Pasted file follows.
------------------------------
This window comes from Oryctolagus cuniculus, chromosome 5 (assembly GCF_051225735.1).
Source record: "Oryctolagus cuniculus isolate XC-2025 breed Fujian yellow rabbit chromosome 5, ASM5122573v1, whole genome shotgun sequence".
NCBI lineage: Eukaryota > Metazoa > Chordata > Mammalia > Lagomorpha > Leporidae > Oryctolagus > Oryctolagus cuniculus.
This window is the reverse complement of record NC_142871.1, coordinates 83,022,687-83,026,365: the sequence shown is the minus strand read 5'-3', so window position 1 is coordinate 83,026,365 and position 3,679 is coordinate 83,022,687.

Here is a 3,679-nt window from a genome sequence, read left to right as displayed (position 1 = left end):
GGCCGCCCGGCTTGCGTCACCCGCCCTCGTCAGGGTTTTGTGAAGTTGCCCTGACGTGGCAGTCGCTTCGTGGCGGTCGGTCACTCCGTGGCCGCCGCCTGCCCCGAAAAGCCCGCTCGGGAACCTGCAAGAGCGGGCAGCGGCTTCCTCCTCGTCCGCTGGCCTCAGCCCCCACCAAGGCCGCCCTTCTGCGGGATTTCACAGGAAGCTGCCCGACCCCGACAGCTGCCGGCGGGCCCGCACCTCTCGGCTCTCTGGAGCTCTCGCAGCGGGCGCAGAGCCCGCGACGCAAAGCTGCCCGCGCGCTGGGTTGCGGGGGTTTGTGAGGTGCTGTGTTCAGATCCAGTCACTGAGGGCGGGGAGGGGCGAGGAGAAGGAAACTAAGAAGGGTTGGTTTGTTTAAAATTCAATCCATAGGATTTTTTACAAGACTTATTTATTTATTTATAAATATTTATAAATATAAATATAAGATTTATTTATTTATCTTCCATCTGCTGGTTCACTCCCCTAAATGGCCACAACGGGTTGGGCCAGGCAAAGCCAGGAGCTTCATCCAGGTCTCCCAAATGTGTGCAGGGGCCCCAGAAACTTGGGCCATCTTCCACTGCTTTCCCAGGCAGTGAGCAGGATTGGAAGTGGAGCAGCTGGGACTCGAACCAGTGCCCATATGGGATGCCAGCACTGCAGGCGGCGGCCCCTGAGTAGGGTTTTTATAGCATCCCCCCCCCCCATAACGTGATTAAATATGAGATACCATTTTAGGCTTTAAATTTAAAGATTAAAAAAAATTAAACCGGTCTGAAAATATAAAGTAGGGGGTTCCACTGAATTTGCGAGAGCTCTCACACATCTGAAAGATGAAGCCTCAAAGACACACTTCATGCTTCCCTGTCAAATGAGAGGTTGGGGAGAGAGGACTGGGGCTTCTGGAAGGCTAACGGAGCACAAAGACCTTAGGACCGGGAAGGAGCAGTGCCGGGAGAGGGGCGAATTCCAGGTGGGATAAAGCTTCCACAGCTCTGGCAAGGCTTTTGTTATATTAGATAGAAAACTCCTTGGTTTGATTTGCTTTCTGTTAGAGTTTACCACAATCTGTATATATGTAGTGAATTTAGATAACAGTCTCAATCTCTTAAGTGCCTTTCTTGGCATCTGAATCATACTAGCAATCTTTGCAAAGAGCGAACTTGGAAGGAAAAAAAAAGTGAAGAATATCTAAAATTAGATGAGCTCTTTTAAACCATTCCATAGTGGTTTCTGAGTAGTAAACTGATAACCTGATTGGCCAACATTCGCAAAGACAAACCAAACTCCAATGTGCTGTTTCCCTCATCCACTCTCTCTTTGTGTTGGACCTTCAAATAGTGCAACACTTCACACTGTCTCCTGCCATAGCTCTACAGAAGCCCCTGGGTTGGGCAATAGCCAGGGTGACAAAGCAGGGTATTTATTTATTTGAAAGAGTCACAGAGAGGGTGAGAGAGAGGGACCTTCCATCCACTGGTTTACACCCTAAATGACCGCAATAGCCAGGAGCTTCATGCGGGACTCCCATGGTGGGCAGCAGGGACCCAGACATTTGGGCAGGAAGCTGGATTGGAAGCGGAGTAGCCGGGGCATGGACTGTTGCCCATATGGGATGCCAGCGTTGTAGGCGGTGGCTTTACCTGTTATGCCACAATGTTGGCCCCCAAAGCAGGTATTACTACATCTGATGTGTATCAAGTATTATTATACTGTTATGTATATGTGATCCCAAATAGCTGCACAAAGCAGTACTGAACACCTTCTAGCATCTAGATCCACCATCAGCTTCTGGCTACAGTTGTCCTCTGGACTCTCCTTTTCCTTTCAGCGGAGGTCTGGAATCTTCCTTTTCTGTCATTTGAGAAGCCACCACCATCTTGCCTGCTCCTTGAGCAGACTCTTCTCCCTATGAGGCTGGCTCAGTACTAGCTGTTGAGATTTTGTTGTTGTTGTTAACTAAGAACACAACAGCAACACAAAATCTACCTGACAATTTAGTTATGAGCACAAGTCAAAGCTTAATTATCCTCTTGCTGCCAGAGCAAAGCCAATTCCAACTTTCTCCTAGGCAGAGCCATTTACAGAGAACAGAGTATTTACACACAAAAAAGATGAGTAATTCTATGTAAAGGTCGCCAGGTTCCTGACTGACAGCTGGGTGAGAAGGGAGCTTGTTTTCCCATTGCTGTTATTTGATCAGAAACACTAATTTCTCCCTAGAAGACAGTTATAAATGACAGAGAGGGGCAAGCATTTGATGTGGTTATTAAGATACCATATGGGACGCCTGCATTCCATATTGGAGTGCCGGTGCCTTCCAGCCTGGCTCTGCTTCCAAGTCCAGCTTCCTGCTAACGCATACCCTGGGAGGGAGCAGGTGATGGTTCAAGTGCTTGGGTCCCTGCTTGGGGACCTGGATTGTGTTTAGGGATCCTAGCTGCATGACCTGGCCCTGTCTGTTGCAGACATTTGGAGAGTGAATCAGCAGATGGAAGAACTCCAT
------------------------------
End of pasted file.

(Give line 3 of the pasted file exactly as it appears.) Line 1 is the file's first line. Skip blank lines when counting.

NCBI lineage: Eukaryota > Metazoa > Chordata > Mammalia > Lagomorpha > Leporidae > Oryctolagus > Oryctolagus cuniculus.